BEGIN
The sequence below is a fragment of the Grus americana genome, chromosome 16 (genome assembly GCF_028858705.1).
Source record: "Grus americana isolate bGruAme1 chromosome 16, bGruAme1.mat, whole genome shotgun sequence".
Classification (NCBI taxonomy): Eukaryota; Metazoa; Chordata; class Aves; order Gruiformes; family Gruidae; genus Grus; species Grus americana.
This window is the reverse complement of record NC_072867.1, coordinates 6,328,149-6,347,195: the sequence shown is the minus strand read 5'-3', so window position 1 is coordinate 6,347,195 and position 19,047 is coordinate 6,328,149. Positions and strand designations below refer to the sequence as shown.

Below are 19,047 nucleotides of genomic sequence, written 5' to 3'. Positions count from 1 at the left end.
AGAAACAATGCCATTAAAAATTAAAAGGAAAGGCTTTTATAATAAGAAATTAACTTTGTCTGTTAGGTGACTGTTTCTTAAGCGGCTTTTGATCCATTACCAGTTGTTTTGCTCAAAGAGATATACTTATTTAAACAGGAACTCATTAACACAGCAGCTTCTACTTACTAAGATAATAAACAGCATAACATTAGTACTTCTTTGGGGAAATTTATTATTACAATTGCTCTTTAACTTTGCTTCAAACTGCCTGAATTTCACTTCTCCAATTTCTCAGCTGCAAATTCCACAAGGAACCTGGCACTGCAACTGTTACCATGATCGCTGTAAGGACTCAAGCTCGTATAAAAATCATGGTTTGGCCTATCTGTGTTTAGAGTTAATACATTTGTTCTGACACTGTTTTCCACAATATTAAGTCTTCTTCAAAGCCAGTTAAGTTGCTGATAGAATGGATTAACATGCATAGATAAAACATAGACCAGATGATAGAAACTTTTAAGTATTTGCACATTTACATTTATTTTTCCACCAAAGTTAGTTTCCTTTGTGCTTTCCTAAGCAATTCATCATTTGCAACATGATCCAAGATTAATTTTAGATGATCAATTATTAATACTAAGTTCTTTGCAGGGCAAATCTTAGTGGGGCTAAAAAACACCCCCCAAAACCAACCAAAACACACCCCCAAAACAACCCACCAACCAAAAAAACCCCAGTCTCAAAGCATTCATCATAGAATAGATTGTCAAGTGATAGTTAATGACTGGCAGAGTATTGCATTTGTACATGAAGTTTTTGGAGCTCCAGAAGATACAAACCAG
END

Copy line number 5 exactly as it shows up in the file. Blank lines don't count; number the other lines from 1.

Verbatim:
Below are 19,047 nucleotides of genomic sequence, written 5' to 3'. Positions count from 1 at the left end.